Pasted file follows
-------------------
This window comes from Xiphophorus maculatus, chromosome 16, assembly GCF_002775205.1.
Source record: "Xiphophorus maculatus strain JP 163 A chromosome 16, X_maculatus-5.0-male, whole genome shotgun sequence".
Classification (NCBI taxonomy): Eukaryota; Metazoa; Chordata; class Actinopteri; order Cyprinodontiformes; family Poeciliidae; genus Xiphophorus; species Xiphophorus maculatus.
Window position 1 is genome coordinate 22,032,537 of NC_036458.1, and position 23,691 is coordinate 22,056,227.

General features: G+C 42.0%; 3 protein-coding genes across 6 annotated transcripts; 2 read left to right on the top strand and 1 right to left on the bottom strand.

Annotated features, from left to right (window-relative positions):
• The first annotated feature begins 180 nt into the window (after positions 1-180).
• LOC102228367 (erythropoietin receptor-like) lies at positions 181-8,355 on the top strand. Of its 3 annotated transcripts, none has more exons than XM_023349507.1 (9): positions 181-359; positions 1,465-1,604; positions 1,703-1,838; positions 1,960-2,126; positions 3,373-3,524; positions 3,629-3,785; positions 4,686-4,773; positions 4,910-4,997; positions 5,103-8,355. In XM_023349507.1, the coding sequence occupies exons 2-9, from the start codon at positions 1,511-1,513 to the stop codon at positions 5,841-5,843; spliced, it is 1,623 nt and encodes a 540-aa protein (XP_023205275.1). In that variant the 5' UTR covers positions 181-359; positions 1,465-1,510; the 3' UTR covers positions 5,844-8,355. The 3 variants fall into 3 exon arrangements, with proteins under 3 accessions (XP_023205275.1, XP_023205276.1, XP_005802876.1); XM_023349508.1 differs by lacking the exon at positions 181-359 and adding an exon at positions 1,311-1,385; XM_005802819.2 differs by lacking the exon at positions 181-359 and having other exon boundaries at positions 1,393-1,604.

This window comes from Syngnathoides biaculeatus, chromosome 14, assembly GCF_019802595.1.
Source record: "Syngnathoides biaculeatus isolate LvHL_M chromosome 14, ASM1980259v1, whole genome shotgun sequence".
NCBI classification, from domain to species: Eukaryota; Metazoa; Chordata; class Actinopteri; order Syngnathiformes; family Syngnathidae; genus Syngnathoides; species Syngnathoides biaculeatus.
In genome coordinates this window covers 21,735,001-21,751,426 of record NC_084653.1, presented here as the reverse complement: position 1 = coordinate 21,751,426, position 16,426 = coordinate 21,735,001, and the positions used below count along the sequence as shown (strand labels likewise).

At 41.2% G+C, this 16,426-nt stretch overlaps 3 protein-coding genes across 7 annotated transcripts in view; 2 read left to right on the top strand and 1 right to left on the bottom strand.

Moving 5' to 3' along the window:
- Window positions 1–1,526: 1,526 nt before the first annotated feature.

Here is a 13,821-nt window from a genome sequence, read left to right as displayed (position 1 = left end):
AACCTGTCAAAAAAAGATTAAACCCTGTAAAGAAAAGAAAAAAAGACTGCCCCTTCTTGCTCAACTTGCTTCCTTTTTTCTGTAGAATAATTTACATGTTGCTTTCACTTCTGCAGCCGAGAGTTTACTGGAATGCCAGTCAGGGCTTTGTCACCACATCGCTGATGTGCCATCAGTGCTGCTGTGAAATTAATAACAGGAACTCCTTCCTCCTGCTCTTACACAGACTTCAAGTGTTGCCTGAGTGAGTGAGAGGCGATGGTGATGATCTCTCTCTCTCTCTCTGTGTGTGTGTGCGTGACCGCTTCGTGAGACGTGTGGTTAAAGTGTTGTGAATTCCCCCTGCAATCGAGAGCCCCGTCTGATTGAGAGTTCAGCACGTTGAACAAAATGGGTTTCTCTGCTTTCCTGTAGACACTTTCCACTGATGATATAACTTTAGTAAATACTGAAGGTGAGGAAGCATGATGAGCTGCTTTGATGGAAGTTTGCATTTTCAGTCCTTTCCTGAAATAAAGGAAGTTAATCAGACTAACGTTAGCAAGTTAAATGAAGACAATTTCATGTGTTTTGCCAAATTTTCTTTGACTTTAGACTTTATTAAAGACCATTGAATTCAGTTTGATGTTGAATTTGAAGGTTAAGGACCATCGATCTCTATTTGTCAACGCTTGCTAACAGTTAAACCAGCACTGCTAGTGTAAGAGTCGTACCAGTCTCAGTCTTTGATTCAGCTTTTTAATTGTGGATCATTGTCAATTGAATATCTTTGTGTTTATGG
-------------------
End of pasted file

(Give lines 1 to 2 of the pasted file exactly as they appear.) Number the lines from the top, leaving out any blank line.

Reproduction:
This window comes from Xiphophorus maculatus, chromosome 16, assembly GCF_002775205.1.
Source record: "Xiphophorus maculatus strain JP 163 A chromosome 16, X_maculatus-5.0-male, whole genome shotgun sequence".